Steve75

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About Steve75

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  • Interested in learning about
    holster making
  1. Vinegroom stinks!

    I have used vinegaroon to dye a couple holsters. It is a great way to create a black piece which will not transfer color to a garment. I used the article from CAS City Forum to guide me through the use of the vinegaroon. It has recipes for a couple of old time dyes. The slurry of baking soda is used to neutralize the vinegaroon. http://www.cascity.com/forumhall/index.php/topic,11991.0.html
  2. Nice work. The color contrast on your projects really catch the eye.
  3. Mexican loop holster ?

    Sorcerer1, I have made a Mexican Loop Holster for my son's cap gun. I found Will Ghormley's walk through on how to make the Johnny Ringo Holster most informative. After I sewed the holster main seam I cased the skirt of the holster, holster and put the cap gun in the holster and inserted it through the loops. Then I pushed down on the edge of the skirt forming the loops around the holster with gun in the holster. There are other pointers Ghormley mentions which will help you in making the holster. http://www.willghormley-maker.com/MakingRingoRig.html Steve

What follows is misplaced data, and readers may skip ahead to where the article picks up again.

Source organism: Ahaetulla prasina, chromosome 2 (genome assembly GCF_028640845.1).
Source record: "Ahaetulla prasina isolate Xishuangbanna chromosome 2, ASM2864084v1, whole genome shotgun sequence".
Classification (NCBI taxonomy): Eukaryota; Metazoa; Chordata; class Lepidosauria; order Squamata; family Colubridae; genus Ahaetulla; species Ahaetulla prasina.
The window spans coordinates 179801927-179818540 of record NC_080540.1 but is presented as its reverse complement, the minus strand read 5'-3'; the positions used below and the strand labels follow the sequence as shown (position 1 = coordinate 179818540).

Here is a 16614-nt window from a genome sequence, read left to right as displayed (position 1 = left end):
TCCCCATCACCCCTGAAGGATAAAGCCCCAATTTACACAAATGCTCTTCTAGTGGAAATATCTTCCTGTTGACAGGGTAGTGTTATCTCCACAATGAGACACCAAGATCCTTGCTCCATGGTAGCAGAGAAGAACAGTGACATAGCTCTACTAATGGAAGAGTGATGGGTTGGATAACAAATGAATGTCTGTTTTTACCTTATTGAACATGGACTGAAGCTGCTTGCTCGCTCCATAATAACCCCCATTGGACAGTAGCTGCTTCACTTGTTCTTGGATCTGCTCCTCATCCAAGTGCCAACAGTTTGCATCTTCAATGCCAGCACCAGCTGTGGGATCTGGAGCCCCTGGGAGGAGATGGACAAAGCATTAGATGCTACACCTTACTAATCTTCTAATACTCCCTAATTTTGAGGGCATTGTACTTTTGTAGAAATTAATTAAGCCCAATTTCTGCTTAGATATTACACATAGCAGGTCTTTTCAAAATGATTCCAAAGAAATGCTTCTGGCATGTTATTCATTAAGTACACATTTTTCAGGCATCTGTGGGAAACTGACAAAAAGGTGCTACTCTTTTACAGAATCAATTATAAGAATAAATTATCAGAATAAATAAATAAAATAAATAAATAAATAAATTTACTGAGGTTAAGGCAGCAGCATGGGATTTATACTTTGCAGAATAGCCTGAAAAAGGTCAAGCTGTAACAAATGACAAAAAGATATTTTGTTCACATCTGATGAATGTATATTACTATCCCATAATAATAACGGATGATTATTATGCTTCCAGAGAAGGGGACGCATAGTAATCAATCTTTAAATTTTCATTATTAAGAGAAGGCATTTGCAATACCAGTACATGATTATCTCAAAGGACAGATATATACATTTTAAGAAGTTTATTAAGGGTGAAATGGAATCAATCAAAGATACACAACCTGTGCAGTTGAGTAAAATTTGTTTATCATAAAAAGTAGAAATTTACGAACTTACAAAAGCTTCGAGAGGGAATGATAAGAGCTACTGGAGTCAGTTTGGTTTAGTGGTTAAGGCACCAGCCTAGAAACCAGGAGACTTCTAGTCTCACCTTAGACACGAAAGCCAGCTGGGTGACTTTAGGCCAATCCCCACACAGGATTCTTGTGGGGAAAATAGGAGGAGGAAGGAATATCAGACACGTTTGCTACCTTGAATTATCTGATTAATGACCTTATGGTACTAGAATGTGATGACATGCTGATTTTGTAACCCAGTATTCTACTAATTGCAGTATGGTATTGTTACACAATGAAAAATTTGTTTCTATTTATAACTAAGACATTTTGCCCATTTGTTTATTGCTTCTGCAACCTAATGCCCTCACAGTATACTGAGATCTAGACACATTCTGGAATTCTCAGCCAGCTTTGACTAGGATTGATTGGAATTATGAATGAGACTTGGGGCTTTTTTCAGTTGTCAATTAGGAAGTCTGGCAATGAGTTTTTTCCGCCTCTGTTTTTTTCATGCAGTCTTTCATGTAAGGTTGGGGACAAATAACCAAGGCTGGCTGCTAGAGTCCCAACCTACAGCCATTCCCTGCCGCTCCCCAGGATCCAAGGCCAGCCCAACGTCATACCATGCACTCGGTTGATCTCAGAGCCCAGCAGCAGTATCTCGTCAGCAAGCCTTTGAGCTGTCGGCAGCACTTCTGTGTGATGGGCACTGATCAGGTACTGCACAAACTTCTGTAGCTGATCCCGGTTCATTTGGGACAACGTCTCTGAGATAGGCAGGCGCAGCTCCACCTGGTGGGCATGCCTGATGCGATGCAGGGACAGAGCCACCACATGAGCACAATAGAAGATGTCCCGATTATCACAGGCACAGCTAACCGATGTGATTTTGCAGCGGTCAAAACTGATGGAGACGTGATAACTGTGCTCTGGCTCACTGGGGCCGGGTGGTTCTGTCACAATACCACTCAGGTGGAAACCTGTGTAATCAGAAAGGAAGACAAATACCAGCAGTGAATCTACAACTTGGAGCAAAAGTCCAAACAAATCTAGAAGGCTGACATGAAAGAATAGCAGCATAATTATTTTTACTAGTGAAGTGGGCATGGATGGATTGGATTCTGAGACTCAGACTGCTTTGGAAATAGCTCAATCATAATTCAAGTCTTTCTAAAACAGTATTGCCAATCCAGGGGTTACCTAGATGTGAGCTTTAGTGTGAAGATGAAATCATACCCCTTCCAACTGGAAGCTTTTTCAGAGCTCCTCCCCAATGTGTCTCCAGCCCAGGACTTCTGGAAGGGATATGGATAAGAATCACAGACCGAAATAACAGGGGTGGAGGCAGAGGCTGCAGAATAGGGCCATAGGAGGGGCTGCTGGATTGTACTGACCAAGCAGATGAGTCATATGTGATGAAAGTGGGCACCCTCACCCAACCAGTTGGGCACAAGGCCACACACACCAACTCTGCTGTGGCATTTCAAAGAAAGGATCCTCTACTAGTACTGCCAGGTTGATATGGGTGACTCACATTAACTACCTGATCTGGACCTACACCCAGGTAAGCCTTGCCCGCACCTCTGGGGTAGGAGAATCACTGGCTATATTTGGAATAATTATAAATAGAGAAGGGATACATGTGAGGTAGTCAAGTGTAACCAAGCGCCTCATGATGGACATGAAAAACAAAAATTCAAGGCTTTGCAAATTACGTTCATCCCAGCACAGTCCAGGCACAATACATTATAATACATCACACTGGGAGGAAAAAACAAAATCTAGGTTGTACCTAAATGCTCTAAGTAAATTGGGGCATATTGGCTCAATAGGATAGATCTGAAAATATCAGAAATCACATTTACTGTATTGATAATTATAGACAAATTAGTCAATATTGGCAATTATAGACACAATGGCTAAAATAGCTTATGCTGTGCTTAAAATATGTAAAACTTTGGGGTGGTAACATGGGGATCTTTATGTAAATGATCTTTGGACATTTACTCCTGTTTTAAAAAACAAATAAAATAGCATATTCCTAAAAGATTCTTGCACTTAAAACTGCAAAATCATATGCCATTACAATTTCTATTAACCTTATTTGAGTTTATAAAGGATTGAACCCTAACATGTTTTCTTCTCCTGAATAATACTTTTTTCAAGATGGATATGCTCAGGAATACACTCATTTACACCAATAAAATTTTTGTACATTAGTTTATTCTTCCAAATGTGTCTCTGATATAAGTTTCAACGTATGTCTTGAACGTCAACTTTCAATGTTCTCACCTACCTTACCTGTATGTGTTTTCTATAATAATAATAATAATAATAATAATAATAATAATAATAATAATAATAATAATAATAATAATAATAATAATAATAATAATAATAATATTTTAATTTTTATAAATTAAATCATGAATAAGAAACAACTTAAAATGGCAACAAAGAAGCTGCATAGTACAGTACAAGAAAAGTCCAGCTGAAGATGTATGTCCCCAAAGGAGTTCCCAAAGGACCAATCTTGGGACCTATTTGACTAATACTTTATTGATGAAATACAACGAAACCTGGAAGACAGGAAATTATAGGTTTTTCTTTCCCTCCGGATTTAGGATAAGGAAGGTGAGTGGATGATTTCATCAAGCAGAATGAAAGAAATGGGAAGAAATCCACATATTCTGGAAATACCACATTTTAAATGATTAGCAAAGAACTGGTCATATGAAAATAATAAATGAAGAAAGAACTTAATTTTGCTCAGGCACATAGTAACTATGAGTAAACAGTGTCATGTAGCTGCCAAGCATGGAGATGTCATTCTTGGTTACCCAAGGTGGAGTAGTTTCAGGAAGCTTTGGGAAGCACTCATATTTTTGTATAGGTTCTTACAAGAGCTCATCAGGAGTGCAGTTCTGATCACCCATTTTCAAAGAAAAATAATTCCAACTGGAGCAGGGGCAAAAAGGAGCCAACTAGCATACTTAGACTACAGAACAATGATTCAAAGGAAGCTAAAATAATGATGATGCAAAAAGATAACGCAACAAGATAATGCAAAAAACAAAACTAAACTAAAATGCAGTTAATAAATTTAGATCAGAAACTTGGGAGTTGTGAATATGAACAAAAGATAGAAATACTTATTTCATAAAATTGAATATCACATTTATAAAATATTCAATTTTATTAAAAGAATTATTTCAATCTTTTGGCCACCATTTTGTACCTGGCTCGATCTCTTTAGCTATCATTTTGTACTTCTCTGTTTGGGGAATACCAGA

4. Steer Show Halter Pattern

    Rex, Thanks, that would be great. Ferg, Thanks, for the advice. The photos will be a great source for ideas on hardware to use in building the halter. fivewayswelshcobs, Thank you for sharing the measurements and advice on construction. I enjoy visiting this website as I am able to get sage advice from experienced leatherworkers. When I have the halter made I will post pictures of it. Thanks again for your advice guys. Steve
  5. Steve,

     

    Here's one that I made.  Sorry, not a great picture.  On mine, I had buckles on each side, shown just under this heifer's right ear.  The buckles are connected to the side pieces.  The strap over the top of the head just has the tips on each end and holes for the buckle tang.

    The side pieces attach to the stainless steel rings on each side of the mouth.  A lead chain goes through the ring on the far side and snaps onto the ring on the visible side.  The nose band also connects to the rings on each side and there is a little 90 degree "L" shaped piece that is sewn in at the ring.  That piece keeps the nose band at 90 degrees to the side pieces.  I've include a rough sketch.  The "L" shaped piece fits right up against the ring and is about 3/4" wide.  

    I have pictures of the original halter that I patterned this one after.  I refurbished the original and then had to get it back to the owner while I built the new one, so I just went off of my pictures.

    Let me know if you'd like those.

    Rex

    show halter.jpg

    IMG_1430.JPG

    1. Steve75

      Steve75

      Rex,

      That would be great.  Nice job on the halter.  I want to make something similar. 

      Steve

    2. rejerome

      rejerome

      I combine the jpeg files into a single PDF.  It's a little to large to post here.

      Go to https://drive.google.com/open?id=0B7jk7QotcGRQWmltNVhvVkJ6UUk

      Let me know if you have any problems downloading or have any questions.  Be glad to help.

      Thanks for the positive comment on my version.  It was fun.

       

      Rex

       

       

      IMG_1643.JPG